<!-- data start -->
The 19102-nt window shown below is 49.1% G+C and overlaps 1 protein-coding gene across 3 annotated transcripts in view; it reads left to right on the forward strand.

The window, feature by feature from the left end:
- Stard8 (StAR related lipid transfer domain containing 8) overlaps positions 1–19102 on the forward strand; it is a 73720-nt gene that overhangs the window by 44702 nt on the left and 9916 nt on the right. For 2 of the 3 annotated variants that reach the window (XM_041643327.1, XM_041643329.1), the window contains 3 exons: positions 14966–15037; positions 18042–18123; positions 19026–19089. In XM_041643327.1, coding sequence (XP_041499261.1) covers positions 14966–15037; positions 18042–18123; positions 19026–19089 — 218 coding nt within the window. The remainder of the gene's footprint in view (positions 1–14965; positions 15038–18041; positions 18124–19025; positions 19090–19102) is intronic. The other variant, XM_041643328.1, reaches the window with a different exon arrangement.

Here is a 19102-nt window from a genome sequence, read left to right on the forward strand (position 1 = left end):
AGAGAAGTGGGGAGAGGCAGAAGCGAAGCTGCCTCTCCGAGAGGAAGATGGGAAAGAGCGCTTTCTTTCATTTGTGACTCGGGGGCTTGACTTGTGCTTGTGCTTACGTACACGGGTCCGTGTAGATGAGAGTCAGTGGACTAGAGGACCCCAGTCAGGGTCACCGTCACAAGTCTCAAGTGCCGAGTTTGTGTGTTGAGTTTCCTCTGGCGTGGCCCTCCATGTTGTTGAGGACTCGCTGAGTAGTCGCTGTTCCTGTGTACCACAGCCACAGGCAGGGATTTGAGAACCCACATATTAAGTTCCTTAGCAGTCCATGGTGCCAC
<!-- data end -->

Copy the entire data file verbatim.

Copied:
The 19102-nt window shown below is 49.1% G+C and overlaps 1 protein-coding gene across 3 annotated transcripts in view; it reads left to right on the forward strand.

The window, feature by feature from the left end:
- Stard8 (StAR related lipid transfer domain containing 8) overlaps positions 1–19102 on the forward strand; it is a 73720-nt gene that overhangs the window by 44702 nt on the left and 9916 nt on the right. For 2 of the 3 annotated variants that reach the window (XM_041643327.1, XM_041643329.1), the window contains 3 exons: positions 14966–15037; positions 18042–18123; positions 19026–19089. In XM_041643327.1, coding sequence (XP_041499261.1) covers positions 14966–15037; positions 18042–18123; positions 19026–19089 — 218 coding nt within the window. The remainder of the gene's footprint in view (positions 1–14965; positions 15038–18041; positions 18124–19025; positions 19090–19102) is intronic. The other variant, XM_041643328.1, reaches the window with a different exon arrangement.

Here is a 19102-nt window from a genome sequence, read left to right on the forward strand (position 1 = left end):
AGAGAAGTGGGGAGAGGCAGAAGCGAAGCTGCCTCTCCGAGAGGAAGATGGGAAAGAGCGCTTTCTTTCATTTGTGACTCGGGGGCTTGACTTGTGCTTGTGCTTACGTACACGGGTCCGTGTAGATGAGAGTCAGTGGACTAGAGGACCCCAGTCAGGGTCACCGTCACAAGTCTCAAGTGCCGAGTTTGTGTGTTGAGTTTCCTCTGGCGTGGCCCTCCATGTTGTTGAGGACTCGCTGAGTAGTCGCTGTTCCTGTGTACCACAGCCACAGGCAGGGATTTGAGAACCCACATATTAAGTTCCTTAGCAGTCCATGGTGCCAC